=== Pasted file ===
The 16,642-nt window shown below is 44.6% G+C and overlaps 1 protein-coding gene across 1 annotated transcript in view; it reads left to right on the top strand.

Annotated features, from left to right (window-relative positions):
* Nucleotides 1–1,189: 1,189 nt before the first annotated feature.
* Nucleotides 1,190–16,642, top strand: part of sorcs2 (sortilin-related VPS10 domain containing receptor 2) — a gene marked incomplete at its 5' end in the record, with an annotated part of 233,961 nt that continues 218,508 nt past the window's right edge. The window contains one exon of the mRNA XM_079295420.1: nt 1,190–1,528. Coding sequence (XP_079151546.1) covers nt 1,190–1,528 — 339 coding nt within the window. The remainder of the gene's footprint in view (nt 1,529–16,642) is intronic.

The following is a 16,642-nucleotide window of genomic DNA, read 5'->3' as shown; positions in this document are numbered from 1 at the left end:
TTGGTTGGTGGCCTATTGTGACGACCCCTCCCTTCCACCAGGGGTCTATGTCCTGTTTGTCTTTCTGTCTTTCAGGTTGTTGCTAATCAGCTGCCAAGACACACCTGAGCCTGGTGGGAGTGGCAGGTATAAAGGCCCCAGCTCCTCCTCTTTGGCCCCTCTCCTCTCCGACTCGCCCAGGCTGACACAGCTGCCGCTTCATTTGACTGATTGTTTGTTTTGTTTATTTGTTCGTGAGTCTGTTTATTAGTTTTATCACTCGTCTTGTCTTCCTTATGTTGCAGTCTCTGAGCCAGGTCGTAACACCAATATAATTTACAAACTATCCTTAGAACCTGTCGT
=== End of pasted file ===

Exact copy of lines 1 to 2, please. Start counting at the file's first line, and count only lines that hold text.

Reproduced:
The 16,642-nt window shown below is 44.6% G+C and overlaps 1 protein-coding gene across 1 annotated transcript in view; it reads left to right on the top strand.

Annotated features, from left to right (window-relative positions):